improper "cleaning' efforts, the release of airborne asbestos in the building will certainly increase. If this insulation is wet by
leaks or improper condensate handling, or if the building is exposed to high levels of airborne mold from another source, ducts that look
like this are likely to become a problem mold reservoir and will need to be replaced.
The second photo at above right shows typical debris, usually skin cells and fabric fibers, which collects on the rough surface of exposed
fiberglass inside ductwork. A return opening filter would have helped keep this duct clean and thus extend its life.
Water or condensate leaks into an HVAC duct system such as those shown by the above photographs of stains on the interior of this rooftop mounted commercial HVAC duct (left) and
indoor residential air handler unit (right), are an invitation
to mold or bacterial contamination in the system.
DF-OPINION: it is more (or less) likely that problematic mold will be found growing in or present in building insulation at a level sufficient
to be a potential problem for building occupants in these conditions:
Low-risk insulation: Mold requires moisture and organic material for nourishment, as well as other growing requirements that vary by mold genera and species.
So perfectly clean, dry fiberglass or other building insulation is unlikely to harbor a problem mold reservoir.
Wet or "dirty" building insulation: often is found to be moldy, either on the kraft paper or foil/paper insulation backing or in the insulation itself.
Insulation which is old and has become populated or "soiled" with organic debris such as animal dander (a home housing animals, especially dogs)
or insect fragments (an old house with old insulation) contains plenty of organic debris which can support fungal growth.
When such insulation
is wet by a single event such as a roof leak or basement flood or when it is exposed to recurrent high interior moisture conditions, the growth of
problem mold is a real risk. If there are building occupant IAQ complaints, investigation of the insulation may be in order in this case.
Clean fiberglass insulation exposed to moldy air: I have found very high levels of mold contamination in otherwise apparently clean
fiberglass insulation in cases where the insulation has been exposed to high levels of moldy air.
Aspergillus sp. and on less frequent
occasions, Penicillium sp. or even basidiomycetes are found in insulation which may be rather new and which may appear perfectly clean to the
naked eye. A typical scenario producing this condition is the presence of un-protected, exposed fiberglass insulation in the ceiling of a basement where
there has been a significant mold contamination, perhaps even a mold remediation project. High airborne mold levels readily move small spores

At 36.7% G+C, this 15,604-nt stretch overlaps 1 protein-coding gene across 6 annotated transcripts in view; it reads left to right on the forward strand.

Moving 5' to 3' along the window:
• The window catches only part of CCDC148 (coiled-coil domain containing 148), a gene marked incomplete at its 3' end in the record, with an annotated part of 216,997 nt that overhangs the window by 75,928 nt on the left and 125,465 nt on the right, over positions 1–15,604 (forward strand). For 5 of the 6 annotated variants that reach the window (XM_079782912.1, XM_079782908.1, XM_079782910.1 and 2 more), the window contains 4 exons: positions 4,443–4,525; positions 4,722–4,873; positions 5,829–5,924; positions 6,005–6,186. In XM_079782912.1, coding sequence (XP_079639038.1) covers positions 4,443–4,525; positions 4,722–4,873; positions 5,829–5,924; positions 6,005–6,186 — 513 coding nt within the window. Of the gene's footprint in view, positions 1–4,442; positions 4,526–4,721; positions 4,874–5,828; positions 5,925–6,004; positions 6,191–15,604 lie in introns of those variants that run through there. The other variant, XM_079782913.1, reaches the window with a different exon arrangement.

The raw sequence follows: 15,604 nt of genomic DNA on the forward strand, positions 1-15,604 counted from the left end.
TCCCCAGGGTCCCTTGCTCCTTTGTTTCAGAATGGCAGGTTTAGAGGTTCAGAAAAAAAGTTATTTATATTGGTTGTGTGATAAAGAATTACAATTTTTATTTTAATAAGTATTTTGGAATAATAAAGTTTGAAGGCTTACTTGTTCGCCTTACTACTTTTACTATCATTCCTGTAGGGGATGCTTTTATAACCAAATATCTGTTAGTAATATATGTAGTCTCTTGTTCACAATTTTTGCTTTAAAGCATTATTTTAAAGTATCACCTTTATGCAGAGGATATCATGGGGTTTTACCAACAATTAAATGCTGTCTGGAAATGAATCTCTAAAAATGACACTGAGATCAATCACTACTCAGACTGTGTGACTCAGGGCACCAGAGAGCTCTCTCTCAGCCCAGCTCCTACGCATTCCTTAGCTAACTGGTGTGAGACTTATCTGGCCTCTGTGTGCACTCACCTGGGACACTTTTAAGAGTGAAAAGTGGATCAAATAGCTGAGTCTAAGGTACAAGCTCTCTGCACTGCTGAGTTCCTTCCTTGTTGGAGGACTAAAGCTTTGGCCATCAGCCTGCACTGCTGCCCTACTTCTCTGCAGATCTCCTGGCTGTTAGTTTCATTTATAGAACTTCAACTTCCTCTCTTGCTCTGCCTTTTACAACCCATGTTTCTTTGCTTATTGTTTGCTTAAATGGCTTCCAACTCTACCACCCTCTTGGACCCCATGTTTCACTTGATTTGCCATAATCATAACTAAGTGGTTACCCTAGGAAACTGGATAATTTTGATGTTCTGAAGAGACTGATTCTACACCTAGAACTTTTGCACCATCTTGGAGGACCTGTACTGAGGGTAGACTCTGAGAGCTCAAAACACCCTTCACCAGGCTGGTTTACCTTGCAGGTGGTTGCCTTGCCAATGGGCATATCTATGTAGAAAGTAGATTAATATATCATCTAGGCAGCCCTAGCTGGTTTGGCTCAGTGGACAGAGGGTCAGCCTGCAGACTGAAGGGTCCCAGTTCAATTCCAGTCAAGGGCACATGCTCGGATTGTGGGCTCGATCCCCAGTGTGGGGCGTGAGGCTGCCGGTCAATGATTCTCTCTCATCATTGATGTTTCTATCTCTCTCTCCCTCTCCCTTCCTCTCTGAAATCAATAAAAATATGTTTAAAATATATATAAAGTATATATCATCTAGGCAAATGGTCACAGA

such as those in the Aspergillus/Penicillium group through building insulation by ordinary indoor air and convection currents.
Mold Growth on Fiberglass HVAC Duct Interiors
Below: a photograph of white or light gray mold growth on the interior surface of a fiberglass-lined air duct.
While more investigation was required, we speculated that the Atlanta Georgia home where this duct mold was found had either suffered water or high moisture in the ductwork or there had been another source of high levels of Aspergillus, Penicillium, and perhaps other molds in the building's indoor air.
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any lawsuits or class action over HVAC insulating duct boards?
(Aug 26, 2014) Maggie said:
Are there any type of lawsuits for duct boards?
Insurance won't pay anything for the remediation of my home and I am at a loss on where to even start - no one seems to be able to tell me the source of my leak or what has caused the contamination or how long I've had the mold growth and I am now being told my whole house needs to be remediated because it's blown throughout the duct work for who knows how long and the levels are off the charts
I'm doubtful that lawsuits are the best place to start attacking the problem you describe. I'd start by hiring either an experienced building inspector or HVAC system technician to diagnose the problem you face, including its cause, providing evidence and documentation, not just "opinion" lest you get nowhere. If necessary you may need an independent insurance adjuster to help out.
From just your note we don't know what contamination is the concern, nor how we know what's been blown through the building, at what levels, and causing what need for further cleaning.
(Aug 26, 2014) Anonymous said:
Thanks Dan. I have actually had all the mold testing along with air samples done and that's how I know it's all throughout my house. I have the type of mold and the counts etc. The insurance adjuster is coming to see if there's any possibility of them paying for any of it - but they say there's slim to no chance of them paying for any of it and if they do it is a minimal amount of the cleanup.
I am in the process of getting estimates from 3 mold remediation companies and an estimate from a HVAC company for replacement of the duct board and/or whole system. I spoke to a real estate agent about "resale" values and the effect of mold in the home and he is actually the one who suggested researching if there were any lawsuits relating to duct boards since insurance doesn't pay for anything etc. I did a google search but came up with nothing. The cost is very prohibitive to wanting to get your house clean so it's all pretty discouraging.
If your HO policy excludes mold damage you're not covered.